The Commission also oversees and manages the work of the Catholic Safeguarding Advisory Service. This (CSAS) is the National Office with responsibility for developing and supporting the implementation of National Policies and Procedures. It has a primary role in supporting and advising Diocesan Safeguarding arrangements. The National Office meets regularly with Safeguarding Co-ordinators and Officers from the Dioceses in order to improve consistency of practice and identify learning and development needs.

The Religious Superior is responsible for Safeguarding issues at the abbey. He delegates via Trustees to the Safeguarding Advisory Committee who together with the religious Superior, appoint a Safeguarding Coordinator. The Advisory Committee provides advise to the Superior on best practice and policy implementation. The Safeguarding Coordinator reports to the Committee and is accountable to the Superior via the Advisory Committee.

It is a group of independent professional people, appointed by a religious superior to oversee the implementation of Safeguarding Policies. The membership is made up of people with specific experience and expertise in safeguarding issues and includes representatives from the Police, Safeguarding Organisations, Social Work, the Probation Service and the clergy. The Commission meets regularly to discuss policies and procedures, receive reports from the Co-ordinator and when necessary to discuss investigations and other case work.

Click here for Safeguarding Trustee Sub-Committee Terms of Reference

Members of the Safeguarding Trustee Sub-Committee:
Paul Northcott, Independent Chair
Karen Grace Clifford-Harry, Independent and Deputy Chair
Dom Prior Daniel Smyth, Religious Advisor
Sharon Minty ISVA IDVA
Val Reeve, Independent
Deborrah Back – Adult Social Care
Mike Brewer, Education
D.C.I Jo Devonshire, Devon and Cornwall Police Public Protection Unit
Dom James Hood, Community of St Gregory the Great
Andrew Kings, Independent Safeguarding Coordinator

The Safeguarding Coordinator has a professional background in safeguarding. The Coordinator is accountable to the Congregational Leader and the appropriate Trustee Body for leading and managing the development of safeguarding practice and the implementation of policy and procedures within the Congregation. On behalf of the Safeguarding Committee, the Safeguarding Coordinator is responsible for ensuring that the Congregational Leader is kept up to date on safeguarding matters. The Safeguarding Coordinator takes the lead in developing preventative practice, as well as responding to allegations of abuse against children and adults and is often a key source of support for survivors or victims of abuse and liaises with other agencies, as required, for the purposes of addressing identified needs.

Andrew Kings
Safeguarding Co-ordinator
Buckfast Abbey
TQ11 0EE
07881 754121

The Safeguarding Representative is the Sidesman of Buckfast Abbey and is a point of contact during services within the abbey. Safeguarding concerns can be raised with the representative during such times, when the Safeguarding Coordinator may be unavailable. The representative also assists the Coordinator with certain administrative duties.

NEVER discuss this with the person who you think is the abuser. If you have witnessed abuse or received an allegation of abuse where a child is in immediate danger you must inform the Statutory Authorities (Police/Social Services). You should then inform the Safeguarding Coordinator/Officer that you have done this. If you think there is no immediate danger you must report the allegation to the Co-ordinator/Officer immediately, who will then inform the Statutory Authorities.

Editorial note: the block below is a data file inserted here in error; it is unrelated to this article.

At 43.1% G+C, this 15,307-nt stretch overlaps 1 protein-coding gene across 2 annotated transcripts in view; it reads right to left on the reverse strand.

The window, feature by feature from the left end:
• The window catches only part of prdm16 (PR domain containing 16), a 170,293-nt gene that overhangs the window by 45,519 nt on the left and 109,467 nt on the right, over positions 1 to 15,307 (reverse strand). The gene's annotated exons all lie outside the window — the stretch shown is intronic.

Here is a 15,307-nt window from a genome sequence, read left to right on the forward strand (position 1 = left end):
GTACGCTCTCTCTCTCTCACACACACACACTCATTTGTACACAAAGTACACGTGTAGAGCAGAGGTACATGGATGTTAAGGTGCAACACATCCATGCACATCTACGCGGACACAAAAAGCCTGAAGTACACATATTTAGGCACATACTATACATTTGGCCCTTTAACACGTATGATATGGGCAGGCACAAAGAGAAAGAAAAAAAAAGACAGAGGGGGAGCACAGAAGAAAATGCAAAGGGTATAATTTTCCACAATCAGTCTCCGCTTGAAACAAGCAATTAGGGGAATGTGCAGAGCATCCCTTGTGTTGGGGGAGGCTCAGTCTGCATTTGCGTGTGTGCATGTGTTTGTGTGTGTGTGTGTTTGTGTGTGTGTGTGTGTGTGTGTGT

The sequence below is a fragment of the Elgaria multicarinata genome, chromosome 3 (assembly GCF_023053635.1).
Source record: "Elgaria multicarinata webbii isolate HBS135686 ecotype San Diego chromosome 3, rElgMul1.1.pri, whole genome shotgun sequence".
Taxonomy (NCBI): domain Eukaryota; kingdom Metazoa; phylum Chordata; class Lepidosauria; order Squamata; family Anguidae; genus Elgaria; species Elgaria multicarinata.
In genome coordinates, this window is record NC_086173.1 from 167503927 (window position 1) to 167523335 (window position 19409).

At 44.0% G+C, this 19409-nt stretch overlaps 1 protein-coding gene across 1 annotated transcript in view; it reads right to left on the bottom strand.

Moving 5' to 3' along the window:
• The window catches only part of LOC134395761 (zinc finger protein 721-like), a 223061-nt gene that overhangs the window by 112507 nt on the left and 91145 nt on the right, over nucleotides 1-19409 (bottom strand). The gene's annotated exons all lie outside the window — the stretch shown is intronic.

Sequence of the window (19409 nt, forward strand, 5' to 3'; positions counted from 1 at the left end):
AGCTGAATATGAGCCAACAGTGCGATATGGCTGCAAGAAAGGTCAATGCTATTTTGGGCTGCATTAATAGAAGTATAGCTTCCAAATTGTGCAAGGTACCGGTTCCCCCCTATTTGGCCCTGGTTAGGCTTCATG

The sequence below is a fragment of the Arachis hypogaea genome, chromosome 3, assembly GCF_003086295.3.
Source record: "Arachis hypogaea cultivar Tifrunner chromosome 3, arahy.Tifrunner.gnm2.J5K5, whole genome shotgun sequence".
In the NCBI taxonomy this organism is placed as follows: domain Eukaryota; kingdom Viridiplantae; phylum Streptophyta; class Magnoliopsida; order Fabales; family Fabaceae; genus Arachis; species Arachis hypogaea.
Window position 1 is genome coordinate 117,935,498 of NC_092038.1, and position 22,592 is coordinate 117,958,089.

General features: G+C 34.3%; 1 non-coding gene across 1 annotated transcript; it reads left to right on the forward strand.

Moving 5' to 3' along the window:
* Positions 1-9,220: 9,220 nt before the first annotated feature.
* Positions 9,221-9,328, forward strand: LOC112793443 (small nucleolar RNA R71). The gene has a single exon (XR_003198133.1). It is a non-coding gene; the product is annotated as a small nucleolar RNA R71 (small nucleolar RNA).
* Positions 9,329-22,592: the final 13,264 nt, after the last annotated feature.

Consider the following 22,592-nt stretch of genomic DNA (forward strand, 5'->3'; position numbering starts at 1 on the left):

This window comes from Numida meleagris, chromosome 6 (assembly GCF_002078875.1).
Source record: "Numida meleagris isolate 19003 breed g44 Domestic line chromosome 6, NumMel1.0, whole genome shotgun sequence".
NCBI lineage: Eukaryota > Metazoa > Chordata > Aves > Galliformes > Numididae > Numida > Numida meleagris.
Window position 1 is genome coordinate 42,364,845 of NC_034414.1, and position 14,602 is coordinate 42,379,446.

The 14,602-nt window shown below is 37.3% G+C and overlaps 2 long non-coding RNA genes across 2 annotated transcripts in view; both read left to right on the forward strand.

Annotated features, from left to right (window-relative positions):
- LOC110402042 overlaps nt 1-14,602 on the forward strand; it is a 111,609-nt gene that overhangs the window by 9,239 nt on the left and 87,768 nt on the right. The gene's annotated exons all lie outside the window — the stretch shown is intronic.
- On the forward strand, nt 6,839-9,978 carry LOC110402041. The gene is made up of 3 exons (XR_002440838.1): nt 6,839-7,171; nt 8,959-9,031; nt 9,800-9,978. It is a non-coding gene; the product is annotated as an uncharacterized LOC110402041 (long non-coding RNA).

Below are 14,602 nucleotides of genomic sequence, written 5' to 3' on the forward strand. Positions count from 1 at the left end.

If you think that someone is being groomed, discuss the issue with the Safeguarding Co-ordinator or Officer who will agree with you what action to take.

“Grooming” is a process undertaken by those seeking to perpetrate sexual abuse. This can take months, sometimes years, and will almost inevitably involve grooming of parents/carers. In its early stages, grooming may be misinterpreted as kindness or helpfulness, while latterly it tends to become increasingly coercive and manipulative.

1 – Minister and Clergy Sexual Abuse Survivors

MACSAS supports women and men who have been sexually abused, as children or adults, by ministers, clergy or others under the guise of the Church.

2 – Grief to Grace  UK –   Healing the wounds of abuse

Founded in Pennsylvania in 2006, Grief to Grace now ministers in several  diocese in the USA, in Canada and in Kingston, Jamaica. With the support of the Roman Catholic Archbishop of Southwark, The Most Reverend Peter Smith, the programme was first piloted in the UK in 2011 and established as a UK charity in 2014.

3 – The Survivors’ Trust
 The Survivors Trust (TST) is a UK-wide national umbrella agency for 130 specialist organisations for support for the impact of rape, sexual violence and childhood sexual abuse throughout the UK and Ireland.

4 – One in Four

Supporting people who have experienced child sexual abuse and trauma

5 – NAPAC 

The National Association for People Abused in Childhood offers support to adult survivors of all types of childhood abuse, including physical, sexual, emotional abuse or neglect.

6 – ICAP

(Immigrant Counselling and Psychotherapy) is a charity providing counselling and psychotherapy. Talking with a trained and experienced professional in a safe, confidential, non-judgemental space can help people understand the causes of their distress and pain.